Both parents and students go through developmental changes when students enter college. This is a time of new experiences, new friendships, and new opportunities. Entering college is often a student' s first experience living outside the home; this will include challenging situations that require good decision-making skills.
Rather than a one-time speech, be prepared to establish an ongoing conversation with your student. Share your expectations, ask open-ended questions, inquire what concerns they may have, and help your student brainstorm ways to avoid potentially risky situations. Here are some examples of open-ended questions you can ask and yes/no question that you may want to avoid.
|What to ask your Student||What NOT to ask your student|
|Tell me about your classes.||Is class going well?|
|What is your relationship like with your roommate?||Do you like your roommate?|
|What type of activities are you getting involved with outside of your classes?||You aren't drinking are you?|
|What goals do you have for the quarter/year?||Are you getting all A's?|
|Team me about new friends you have made.||Have you made any new friends?|
|How are you balancing academics and social life?||You've been staying out of trouble right?|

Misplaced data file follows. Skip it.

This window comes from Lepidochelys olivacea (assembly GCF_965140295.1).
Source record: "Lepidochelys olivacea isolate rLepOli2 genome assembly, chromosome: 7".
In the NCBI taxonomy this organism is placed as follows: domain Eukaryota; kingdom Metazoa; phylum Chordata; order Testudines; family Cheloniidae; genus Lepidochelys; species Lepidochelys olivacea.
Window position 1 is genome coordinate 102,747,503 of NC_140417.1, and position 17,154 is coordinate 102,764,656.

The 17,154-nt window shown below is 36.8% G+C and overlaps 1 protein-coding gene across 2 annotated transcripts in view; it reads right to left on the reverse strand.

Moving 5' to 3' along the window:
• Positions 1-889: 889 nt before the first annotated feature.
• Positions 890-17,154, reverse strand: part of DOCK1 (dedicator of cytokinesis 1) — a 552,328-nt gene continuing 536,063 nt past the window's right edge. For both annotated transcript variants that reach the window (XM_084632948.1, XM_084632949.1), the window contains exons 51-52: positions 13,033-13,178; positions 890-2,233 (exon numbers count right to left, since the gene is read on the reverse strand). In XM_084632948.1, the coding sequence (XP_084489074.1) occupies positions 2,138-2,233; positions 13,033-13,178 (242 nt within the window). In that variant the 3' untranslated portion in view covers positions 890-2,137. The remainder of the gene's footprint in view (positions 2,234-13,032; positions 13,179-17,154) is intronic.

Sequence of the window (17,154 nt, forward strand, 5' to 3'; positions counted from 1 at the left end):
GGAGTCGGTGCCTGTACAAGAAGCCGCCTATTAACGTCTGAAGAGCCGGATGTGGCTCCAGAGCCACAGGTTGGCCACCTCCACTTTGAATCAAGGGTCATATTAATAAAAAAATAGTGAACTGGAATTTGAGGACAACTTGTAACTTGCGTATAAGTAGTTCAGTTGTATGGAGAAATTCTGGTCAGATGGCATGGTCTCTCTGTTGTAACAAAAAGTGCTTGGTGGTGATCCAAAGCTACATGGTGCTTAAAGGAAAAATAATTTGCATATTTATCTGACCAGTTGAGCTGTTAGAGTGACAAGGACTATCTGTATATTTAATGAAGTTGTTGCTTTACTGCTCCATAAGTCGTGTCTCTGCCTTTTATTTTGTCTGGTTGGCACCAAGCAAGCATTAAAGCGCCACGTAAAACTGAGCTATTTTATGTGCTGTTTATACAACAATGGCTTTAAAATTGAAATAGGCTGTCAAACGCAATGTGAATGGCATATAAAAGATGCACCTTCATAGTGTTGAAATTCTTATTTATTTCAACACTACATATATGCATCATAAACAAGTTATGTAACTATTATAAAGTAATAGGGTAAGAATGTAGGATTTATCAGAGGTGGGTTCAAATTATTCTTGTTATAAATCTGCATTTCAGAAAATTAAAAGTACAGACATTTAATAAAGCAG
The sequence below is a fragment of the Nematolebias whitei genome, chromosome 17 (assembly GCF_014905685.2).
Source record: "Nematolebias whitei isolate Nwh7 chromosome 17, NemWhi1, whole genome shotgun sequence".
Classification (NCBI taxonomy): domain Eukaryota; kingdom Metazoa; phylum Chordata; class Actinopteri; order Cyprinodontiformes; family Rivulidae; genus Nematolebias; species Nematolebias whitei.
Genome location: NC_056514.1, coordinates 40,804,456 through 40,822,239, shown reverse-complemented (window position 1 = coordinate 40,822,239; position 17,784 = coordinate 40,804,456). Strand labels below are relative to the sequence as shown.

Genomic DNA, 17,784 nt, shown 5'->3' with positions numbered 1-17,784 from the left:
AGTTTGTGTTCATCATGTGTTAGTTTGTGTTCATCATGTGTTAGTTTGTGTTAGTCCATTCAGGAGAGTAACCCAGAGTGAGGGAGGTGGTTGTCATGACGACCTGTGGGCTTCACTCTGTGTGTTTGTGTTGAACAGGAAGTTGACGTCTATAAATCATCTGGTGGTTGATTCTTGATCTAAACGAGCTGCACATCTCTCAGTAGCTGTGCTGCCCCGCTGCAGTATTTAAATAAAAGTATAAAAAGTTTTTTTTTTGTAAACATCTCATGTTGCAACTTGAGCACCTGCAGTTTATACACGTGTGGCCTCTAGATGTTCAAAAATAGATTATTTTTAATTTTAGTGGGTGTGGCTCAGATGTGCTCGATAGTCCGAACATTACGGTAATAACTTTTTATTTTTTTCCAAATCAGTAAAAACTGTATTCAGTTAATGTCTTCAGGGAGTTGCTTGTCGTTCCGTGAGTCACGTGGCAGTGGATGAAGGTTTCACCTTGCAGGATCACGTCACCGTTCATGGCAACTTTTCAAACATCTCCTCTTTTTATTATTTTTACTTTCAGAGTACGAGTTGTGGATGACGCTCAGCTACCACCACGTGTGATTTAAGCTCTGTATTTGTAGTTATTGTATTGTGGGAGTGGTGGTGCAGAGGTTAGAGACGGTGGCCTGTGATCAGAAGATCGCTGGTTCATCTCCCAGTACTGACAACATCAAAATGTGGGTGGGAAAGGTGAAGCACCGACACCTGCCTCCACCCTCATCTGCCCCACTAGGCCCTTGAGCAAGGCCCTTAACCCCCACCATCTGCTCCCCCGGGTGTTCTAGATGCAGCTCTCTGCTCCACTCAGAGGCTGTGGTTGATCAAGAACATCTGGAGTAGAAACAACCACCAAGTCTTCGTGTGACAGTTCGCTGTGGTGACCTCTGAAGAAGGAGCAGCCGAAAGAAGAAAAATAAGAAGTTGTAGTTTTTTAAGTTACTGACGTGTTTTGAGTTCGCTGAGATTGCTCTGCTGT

Ask your student various scenarios to check in and allow open dialogue about potential high-risk behaviors that may be occurring.
Conversation Starters - "What would you do?"
- You have a huge test tomorrow when you roommate begs you to come hang out with a group of friends attending a movie. What do you do? What could go wrong?
- You’re at a party when you notice a girl extremely intoxic
ated and another man trying to get her to go upstairs with him. What could you do? What consequences could come with you doing nothing?
- You are watching your favorite TV show in your residence hall bedroom when your roommate who is also underage comes home with a 6 pack of beer. What do you do? What concerns would you have?
- You have a friend that has recently stopped being social, when you stop by their residence hall to check in they let you know they have nothing left to live for. What do you do? Who might you seek additional help or resources from?
- You’ve recently starting dating someone new; suddenly they begin constantly texting you to see where you are and who you are with. When you don’t reply they get extremely angry. What do you do? Are there any fears if you do nothing?
- You’ve started struggling academically in a tough class. Your professor has multiple office hours for you to meet and get help. What do you do? What other resources are there to help with academics?
- You join a student club on campus, however after a couple weeks the upper classmen of the club keep asking you to do errands and favors for them continually. What do you do? What may happen?